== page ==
Bishop says: A ‘small number’ of asylum seeker conversions might be scam
The Bishop of Chelmsford, Dr. Guli Francis-Dehqani, who is a former refugee from Iran, gave an interview on the BBC Sunday Programme in relation to claims that the Church of England is encouraging asylum seekers to lie about their faith in order to gain entry to the UK.
Bishop Francis-Dehqani stated that the lead time for baptism was “very rigorous” and that some people even leave it because it takes too long: “We take seriously our responsibilities, but we also know that as Christians, our primary responsibility is one of welcome and hospitality and support and teaching, but we need to do that in a way that is that is wise and, and is aware that occasionally there are people who might try and scam us. Preparation is in most cases very rigorous and that’s right and proper. I think, God forbid, you do take that seriously regardless of where people are coming from. It’s just that in the end, it’s impossible to prove 100 per cent. But we do have this guidance and we do make it very clear that clergy must be as confident as they possibly can be that those seeking baptism fully understand what it signifies. As we’ve heard already, some people fall away from the system if they are trying to scam it because they realise it’s taking longer than they would ideally like.”
The Archbishop of Canterbury also disputes recent allegations that the Church of England operates a “conveyor belt for asylum seeker fake conversions”. Justin Welby expressed his dismay in a social media post: “Over the last week it has been disappointing to see the mischaracterisation of the role of churches and faith groups in the asylum system. Churches up and down the country are involved in caring for vulnerable people from all backgrounds. For refugees and those seeking asylum, we simply follow the teaching of the Bible which is to care for the stranger. It is the job of the Government to protect our borders and of the courts to judge asylum cases. The Church is called to love mercy and do justice. I encourage everyone to avoid irresponsible and inaccurate comments – and let us not forget that at the heart of this conversation are vulnerable people whose lives are precious in the sight of God.”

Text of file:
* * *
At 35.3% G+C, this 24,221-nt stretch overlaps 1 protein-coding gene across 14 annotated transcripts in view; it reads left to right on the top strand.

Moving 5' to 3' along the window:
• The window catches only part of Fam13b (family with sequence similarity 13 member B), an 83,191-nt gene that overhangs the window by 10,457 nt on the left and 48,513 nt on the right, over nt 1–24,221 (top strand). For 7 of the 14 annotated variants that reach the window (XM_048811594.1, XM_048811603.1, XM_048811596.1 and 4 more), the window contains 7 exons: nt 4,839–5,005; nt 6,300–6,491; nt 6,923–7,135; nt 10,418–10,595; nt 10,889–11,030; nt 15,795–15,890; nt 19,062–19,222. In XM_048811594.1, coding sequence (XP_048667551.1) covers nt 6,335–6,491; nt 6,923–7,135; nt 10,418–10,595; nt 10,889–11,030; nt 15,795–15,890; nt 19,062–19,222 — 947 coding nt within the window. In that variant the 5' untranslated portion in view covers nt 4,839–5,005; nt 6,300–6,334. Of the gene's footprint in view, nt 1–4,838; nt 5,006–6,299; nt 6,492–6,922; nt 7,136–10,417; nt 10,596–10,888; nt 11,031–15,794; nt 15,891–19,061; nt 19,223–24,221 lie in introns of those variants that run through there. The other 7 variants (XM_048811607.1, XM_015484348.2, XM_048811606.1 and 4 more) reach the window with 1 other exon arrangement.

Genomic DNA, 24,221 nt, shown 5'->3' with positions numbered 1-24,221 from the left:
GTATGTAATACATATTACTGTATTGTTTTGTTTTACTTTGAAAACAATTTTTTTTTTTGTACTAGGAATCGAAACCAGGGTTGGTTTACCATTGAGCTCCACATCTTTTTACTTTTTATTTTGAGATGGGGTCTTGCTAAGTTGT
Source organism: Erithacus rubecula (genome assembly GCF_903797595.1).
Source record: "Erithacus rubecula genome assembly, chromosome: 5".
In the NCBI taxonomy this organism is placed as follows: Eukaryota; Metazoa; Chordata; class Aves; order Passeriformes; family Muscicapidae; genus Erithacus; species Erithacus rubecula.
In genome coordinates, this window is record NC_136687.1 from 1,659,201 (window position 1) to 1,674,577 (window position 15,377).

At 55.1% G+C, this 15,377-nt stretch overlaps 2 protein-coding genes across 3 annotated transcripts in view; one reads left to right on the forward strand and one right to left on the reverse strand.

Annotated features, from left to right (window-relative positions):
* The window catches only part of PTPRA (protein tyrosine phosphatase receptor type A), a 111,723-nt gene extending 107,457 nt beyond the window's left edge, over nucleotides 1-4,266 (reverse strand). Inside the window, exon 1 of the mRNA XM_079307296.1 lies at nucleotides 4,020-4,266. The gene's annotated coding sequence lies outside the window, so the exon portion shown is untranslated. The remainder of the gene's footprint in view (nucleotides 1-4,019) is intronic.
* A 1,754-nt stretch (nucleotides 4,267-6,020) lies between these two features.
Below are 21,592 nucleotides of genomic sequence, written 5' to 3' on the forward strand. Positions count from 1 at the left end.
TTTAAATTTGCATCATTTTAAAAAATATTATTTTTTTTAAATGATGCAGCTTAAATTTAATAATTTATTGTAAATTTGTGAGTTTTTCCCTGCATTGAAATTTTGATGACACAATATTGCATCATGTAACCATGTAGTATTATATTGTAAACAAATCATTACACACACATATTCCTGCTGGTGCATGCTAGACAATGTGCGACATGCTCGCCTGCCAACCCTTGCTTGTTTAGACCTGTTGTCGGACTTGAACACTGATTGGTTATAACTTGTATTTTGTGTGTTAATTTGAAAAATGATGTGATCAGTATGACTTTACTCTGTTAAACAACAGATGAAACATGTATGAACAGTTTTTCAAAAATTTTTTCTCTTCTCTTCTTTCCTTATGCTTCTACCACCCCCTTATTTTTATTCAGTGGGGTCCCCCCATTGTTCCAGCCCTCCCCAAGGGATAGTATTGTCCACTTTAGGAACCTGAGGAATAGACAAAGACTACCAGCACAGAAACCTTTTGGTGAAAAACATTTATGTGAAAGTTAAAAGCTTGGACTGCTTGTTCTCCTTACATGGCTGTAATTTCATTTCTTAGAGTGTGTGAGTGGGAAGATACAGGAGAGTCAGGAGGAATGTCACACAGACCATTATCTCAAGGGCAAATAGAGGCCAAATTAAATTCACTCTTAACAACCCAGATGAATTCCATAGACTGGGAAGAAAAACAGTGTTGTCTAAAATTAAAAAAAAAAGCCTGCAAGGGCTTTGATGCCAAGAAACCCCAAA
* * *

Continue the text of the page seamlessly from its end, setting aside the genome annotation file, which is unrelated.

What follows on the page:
Prime Minister Rishi Sunak confirmed that the Home Office will investigate the role religious conversions play in asylum seekers’ applications.
The Religious Media Centre featuring Christian leaders organised a discussion event on Thursday. The town of Loughton urged churches to develop guidance on how to evaluate the legitimacy of a conversion claim.